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Friday, July 25, 2014

A Birthday in India

On the morning of my 33rd Birthday, I woke up thinking, "Oh crap" I hadn't taken my malaria medicine the night before, so I popped a doxycycline in my mouth and started checking Facebook, and found quite a free people had already written on my wall.  As I shuffled through the wonderful messages my stomached started feeling funny, I tried to lay back down and sleep it off, but my body had other ideas I was going to get sick, and in a very disgusting toilette, at that.  As I leaned over the toilette that had not been cleaned in at least 6 months, except maybe the seat, I thought between heaves, "Happy Birthday, Terri this is great way to start the next year of your life." I got the nasty green pill up and out and then proceeded to dry heave because it was all so disgusting.  With some more self talking, this time, "Terri, this is NOT how you are going to spend your birthday." I pushed myself off the floor and washed my face, being careful to keep my mouth shut, from the bucket for bucket showers sitting next me.  I slowly got up and made it back to my bed, where I slowly feel back to sleep. 

About an a hour later I woke up for the second time on my birthday, with both of my roommates gone, I was a bit grateful as was a bit embarrassed about my  the first start of my day.  I decided to take a shower, using the bucket I had filled before.  I needed to restart my day.  About ten minutes in there was a brisk knock on the door, "Terri, when are you going to be finished?"  Oh, crap my roommates had returned and probably thought I was getting sick again.  "In about 10 minutes," I replied to Shiva.  I finished up and walked out of the bathroom and instead of finding two grossed out faces, I found big smiles and a a small chocolate cake with three candles on top.  They laughed asked if I was okay, and when I smiled proceeded to sing me happy birthday.  It turns out when they left in the morning it was not because they were grossed out, but instead to get me a cake which we all had for breakfast.  Shiva eating three pieces, Andoni two, and I one, I was still a little weary.  It was a great gesture and I couldn't help having a few tears come to my eyes, which would be the first of many that day.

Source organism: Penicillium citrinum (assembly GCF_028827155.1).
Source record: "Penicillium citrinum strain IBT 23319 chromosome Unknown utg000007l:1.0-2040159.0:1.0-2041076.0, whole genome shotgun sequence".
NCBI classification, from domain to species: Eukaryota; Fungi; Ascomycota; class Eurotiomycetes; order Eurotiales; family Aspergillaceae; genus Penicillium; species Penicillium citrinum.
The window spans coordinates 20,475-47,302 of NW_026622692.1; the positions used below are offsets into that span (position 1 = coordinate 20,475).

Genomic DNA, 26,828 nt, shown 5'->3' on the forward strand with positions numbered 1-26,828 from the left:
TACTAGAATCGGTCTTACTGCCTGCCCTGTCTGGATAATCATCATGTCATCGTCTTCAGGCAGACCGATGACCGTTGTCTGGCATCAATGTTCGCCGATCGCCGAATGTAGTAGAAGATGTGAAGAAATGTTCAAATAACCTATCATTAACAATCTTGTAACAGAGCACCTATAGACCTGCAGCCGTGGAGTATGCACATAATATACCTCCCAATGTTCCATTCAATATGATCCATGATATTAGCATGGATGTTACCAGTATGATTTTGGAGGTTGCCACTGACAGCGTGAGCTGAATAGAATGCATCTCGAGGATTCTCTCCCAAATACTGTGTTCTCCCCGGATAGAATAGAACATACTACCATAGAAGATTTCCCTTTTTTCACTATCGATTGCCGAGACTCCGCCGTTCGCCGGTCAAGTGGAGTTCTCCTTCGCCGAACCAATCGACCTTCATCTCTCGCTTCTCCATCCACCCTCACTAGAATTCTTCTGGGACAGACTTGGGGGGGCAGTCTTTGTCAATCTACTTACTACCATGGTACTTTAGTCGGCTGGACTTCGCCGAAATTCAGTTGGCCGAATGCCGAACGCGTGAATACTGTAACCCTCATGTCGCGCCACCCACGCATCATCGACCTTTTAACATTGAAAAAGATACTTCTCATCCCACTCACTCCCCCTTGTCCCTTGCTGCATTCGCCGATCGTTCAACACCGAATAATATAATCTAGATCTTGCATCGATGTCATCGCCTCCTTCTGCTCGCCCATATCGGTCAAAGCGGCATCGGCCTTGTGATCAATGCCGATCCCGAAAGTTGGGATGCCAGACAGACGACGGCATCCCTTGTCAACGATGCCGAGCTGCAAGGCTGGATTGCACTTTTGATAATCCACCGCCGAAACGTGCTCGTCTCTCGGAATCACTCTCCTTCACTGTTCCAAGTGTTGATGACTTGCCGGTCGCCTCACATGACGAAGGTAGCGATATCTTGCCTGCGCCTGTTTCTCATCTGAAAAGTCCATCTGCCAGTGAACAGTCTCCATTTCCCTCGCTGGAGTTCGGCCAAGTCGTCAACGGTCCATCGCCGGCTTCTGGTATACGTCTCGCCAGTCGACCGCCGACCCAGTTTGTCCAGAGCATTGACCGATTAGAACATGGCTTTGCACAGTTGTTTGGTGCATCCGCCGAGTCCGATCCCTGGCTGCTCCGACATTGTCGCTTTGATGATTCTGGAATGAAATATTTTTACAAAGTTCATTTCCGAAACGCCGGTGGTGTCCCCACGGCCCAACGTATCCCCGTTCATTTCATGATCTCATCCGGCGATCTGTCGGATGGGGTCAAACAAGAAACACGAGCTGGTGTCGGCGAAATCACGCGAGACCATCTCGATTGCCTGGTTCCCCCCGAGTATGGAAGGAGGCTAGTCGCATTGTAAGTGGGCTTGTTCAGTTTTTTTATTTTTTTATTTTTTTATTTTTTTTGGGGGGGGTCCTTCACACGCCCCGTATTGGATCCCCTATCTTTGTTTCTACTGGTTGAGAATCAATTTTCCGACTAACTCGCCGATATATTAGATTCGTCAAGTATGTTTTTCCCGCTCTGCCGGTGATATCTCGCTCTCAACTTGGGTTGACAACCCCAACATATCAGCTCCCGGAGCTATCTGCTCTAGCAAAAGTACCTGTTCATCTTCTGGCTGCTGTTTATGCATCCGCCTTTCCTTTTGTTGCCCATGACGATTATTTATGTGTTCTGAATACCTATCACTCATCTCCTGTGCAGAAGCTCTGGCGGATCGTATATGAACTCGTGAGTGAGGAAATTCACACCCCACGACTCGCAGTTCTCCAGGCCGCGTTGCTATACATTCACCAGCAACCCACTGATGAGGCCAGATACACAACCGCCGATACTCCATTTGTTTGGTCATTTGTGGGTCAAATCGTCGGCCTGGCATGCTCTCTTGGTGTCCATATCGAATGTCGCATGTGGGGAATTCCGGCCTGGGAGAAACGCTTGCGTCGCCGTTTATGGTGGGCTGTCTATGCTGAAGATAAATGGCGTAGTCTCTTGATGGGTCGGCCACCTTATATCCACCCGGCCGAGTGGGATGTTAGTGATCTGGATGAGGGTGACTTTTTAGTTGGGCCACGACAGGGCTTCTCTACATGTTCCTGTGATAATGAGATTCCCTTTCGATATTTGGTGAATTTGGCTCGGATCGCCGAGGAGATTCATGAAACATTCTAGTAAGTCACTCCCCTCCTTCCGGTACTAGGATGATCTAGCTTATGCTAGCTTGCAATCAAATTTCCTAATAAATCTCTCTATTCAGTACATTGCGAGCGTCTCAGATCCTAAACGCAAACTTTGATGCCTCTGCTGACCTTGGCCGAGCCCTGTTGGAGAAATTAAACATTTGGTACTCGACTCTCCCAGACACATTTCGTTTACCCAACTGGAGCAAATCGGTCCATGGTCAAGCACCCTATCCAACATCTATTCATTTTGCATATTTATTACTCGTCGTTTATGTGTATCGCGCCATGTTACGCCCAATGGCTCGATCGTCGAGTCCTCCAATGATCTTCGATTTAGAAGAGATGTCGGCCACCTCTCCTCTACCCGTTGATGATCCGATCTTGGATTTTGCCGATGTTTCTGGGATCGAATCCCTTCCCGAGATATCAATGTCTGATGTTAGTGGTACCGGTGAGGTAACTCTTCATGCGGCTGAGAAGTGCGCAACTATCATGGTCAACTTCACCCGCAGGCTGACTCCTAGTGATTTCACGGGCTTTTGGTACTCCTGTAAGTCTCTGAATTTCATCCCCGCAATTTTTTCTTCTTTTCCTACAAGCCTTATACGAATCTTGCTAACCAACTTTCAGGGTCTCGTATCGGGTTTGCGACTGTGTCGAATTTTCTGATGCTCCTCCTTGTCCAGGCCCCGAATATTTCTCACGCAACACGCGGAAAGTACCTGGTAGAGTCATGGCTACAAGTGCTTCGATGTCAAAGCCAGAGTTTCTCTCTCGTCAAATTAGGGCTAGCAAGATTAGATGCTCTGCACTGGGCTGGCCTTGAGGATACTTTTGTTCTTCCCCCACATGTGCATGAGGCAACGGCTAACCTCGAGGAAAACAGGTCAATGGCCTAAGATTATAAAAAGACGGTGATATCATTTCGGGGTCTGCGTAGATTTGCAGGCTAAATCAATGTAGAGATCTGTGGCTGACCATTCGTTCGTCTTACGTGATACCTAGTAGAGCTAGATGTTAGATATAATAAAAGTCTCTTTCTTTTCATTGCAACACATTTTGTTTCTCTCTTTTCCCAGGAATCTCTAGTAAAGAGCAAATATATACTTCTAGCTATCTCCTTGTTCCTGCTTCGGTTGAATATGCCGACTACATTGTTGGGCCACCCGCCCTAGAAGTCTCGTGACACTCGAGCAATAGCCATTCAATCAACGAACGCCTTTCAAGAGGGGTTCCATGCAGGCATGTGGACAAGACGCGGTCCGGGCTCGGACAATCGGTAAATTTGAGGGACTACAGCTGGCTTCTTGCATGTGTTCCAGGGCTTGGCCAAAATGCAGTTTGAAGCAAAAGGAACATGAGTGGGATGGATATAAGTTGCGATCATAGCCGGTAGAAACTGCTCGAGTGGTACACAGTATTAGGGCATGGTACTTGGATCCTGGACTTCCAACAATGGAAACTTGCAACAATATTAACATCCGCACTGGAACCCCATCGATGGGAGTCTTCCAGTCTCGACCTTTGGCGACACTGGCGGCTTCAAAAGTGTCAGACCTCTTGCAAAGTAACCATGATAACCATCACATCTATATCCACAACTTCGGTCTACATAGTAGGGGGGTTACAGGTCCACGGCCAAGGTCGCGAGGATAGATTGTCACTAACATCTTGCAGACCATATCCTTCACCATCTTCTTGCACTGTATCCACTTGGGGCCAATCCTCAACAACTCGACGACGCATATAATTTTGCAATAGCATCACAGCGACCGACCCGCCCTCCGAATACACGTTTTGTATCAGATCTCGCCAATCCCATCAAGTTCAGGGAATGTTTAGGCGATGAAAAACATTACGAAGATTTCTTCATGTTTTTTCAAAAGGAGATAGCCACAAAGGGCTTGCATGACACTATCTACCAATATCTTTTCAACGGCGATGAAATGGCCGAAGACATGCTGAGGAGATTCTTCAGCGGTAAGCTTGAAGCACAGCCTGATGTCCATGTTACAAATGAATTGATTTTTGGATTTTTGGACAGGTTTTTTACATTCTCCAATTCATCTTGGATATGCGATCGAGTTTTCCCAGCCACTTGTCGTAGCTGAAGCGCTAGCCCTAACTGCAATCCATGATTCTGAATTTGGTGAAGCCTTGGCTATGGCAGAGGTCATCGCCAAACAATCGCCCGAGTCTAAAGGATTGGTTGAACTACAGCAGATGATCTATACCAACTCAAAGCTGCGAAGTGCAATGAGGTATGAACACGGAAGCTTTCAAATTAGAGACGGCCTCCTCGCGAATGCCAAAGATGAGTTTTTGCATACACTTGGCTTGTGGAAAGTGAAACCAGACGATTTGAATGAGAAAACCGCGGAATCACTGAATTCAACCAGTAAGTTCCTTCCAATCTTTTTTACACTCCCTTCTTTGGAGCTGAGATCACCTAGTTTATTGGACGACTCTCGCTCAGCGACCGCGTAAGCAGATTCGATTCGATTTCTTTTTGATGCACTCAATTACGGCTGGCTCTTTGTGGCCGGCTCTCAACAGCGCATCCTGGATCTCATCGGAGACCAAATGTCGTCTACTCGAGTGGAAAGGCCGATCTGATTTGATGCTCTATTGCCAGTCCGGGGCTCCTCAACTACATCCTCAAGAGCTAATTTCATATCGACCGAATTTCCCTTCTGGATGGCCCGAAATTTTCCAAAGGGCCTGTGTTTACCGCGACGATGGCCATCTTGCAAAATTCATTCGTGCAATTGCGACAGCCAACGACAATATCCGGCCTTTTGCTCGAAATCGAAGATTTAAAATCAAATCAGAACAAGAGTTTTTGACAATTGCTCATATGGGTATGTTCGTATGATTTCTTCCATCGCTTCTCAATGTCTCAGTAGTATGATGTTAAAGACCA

We had a slum walk for 5 people that day, a student from Mexico, an intern from Germany, and a family from Britain which included a mom wearing heels. Chunky heels, not stilettos but heels non the less.  This was going to be an interesting group.  As we walked towards one one of the new places on my favorite places in the world list, I reflected on some on my past birthdays.  Last year's crying over an idiot boy and my roommate brining me tiramisu to cheer me up, the year before that convincing my mom, her best friend / my 2nd mom, and my best guy friend to go to burlesque show that was complete crap so we left in the middle, my 30th in Seattle with amazing friends including one who shares the same day, a stripper class for another, one I spent in a train, plane, automobile and bus, the one I dragged everyone back to the Ye Olde Plank in Imperial Beach for.  I have been pretty blessed. And now I am in India playing real life frogger, with me as the frog and cars as logs, the tuk tusk as lily pads.

I tried to keep my birthday on the down low because I didn't t want to take away from the guests experience but my new friends had other plans. As we walked in to Kathpulti Colony to the usually hellos and handshakes, their were a few Happy Birthdays mixed in thanks to Laxmi.

Our first stop was the kindergarten, but with the large group and the fact that their are typically 15-20 tiny bodies, 2 teachers smashed into a tiny room that is equivalent to a sauna Jhon, one of the guides and I decided to hang out on the Main Street.  Suddenly arms were thrown around me, and for a moment I stood there shocked, this had never had to me in the slum before, until I heard a giggle and a Happy Birthday whispered in my ear, it was Arti, one of the vocational school girls. I couldn't help but join in her laughter and also laugh at myself.  She then led me to the vocational school where I was greeted with more hugs, happy birthdays, and two home made cards, drawn by two of the talented girls, who just a few days earlier proudly showed me their handiwork.